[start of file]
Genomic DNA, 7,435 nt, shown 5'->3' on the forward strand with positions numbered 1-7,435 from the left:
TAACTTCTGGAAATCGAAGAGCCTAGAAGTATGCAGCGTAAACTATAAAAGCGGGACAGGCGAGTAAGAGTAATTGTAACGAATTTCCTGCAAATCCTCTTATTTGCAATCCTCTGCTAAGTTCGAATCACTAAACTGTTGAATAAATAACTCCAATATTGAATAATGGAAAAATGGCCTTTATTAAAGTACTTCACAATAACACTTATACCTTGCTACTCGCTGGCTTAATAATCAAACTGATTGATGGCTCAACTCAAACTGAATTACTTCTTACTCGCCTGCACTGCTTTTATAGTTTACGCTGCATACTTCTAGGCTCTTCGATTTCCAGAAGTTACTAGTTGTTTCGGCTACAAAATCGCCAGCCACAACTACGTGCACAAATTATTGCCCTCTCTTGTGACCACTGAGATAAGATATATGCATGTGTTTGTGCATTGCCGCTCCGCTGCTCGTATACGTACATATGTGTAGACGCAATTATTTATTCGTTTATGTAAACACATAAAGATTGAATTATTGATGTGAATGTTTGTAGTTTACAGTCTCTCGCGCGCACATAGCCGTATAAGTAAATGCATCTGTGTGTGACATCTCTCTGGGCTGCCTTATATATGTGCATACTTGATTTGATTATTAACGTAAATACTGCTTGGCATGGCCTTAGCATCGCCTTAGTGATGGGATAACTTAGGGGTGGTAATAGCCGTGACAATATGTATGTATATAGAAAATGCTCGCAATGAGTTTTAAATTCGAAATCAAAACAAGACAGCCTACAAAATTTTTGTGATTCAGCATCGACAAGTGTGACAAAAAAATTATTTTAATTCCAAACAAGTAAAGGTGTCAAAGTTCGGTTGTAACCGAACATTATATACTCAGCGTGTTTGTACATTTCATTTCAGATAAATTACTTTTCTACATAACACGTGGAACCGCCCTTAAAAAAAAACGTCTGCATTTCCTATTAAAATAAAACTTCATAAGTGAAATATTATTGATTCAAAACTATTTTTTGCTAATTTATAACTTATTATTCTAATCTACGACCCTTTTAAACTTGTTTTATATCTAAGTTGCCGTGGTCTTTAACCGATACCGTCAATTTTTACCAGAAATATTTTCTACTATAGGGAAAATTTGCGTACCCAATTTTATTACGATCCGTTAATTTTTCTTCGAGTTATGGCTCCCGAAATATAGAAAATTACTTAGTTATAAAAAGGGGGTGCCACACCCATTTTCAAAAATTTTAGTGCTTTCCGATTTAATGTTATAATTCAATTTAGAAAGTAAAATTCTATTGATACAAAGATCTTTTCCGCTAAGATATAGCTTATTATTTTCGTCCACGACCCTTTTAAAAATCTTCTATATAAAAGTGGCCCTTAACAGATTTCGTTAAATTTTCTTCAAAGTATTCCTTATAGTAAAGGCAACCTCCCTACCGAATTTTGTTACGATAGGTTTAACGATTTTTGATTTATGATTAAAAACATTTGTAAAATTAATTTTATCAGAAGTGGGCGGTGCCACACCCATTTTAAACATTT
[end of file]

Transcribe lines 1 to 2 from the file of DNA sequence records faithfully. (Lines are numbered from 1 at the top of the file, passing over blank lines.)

Genomic DNA, 7,435 nt, shown 5'->3' on the forward strand with positions numbered 1-7,435 from the left:
TAACTTCTGGAAATCGAAGAGCCTAGAAGTATGCAGCGTAAACTATAAAAGCGGGACAGGCGAGTAAGAGTAATTGTAACGAATTTCCTGCAAATCCTCTTATTTGCAATCCTCTGCTAAGTTCGAATCACTAAACTGTTGAATAAATAACTCCAATATTGAATAATGGAAAAATGGCCTTTATTAAAGTACTTCACAATAACACTTATACCTTGCTACTCGCTGGCTTAATAATCAAACTGATTGATGGCTCAACTCAAACTGAATTACTTCTTACTCGCCTGCACTGCTTTTATAGTTTACGCTGCATACTTCTAGGCTCTTCGATTTCCAGAAGTTACTAGTTGTTTCGGCTACAAAATCGCCAGCCACAACTACGTGCACAAATTATTGCCCTCTCTTGTGACCACTGAGATAAGATATATGCATGTGTTTGTGCATTGCCGCTCCGCTGCTCGTATACGTACATATGTGTAGACGCAATTATTTATTCGTTTATGTAAACACATAAAGATTGAATTATTGATGTGAATGTTTGTAGTTTACAGTCTCTCGCGCGCACATAGCCGTATAAGTAAATGCATCTGTGTGTGACATCTCTCTGGGCTGCCTTATATATGTGCATACTTGATTTGATTATTAACGTAAATACTGCTTGGCATGGCCTTAGCATCGCCTTAGTGATGGGATAACTTAGGGGTGGTAATAGCCGTGACAATATGTATGTATATAGAAAATGCTCGCAATGAGTTTTAAATTCGAAATCAAAACAAGACAGCCTACAAAATTTTTGTGATTCAGCATCGACAAGTGTGACAAAAAAATTATTTTAATTCCAAACAAGTAAAGGTGTCAAAGTTCGGTTGTAACCGAACATTATATACTCAGCGTGTTTGTACATTTCATTTCAGATAAATTACTTTTCTACATAACACGTGGAACCGCCCTTAAAAAAAAACGTCTGCATTTCCTATTAAAATAAAACTTCATAAGTGAAATATTATTGATTCAAAACTATTTTTTGCTAATTTATAACTTATTATTCTAATCTACGACCCTTTTAAACTTGTTTTATATCTAAGTTGCCGTGGTCTTTAACCGATACCGTCAATTTTTACCAGAAATATTTTCTACTATAGGGAAAATTTGCGTACCCAATTTTATTACGATCCGTTAATTTTTCTTCGAGTTATGGCTCCCGAAATATAGAAAATTACTTAGTTATAAAAAGGGGGTGCCACACCCATTTTCAAAAATTTTAGTGCTTTCCGATTTAATGTTATAATTCAATTTAGAAAGTAAAATTCTATTGATACAAAGATCTTTTCCGCTAAGATATAGCTTATTATTTTCGTCCACGACCCTTTTAAAAATCTTCTATATAAAAGTGGCCCTTAACAGATTTCGTTAAATTTTCTTCAAAGTATTCCTTATAGTAAAGGCAACCTCCCTACCGAATTTTGTTACGATAGGTTTAACGATTTTTGATTTATGATTAAAAACATTTGTAAAATTAATTTTATCAGAAGTGGGCGGTGCCACACCCATTTTAAACATTT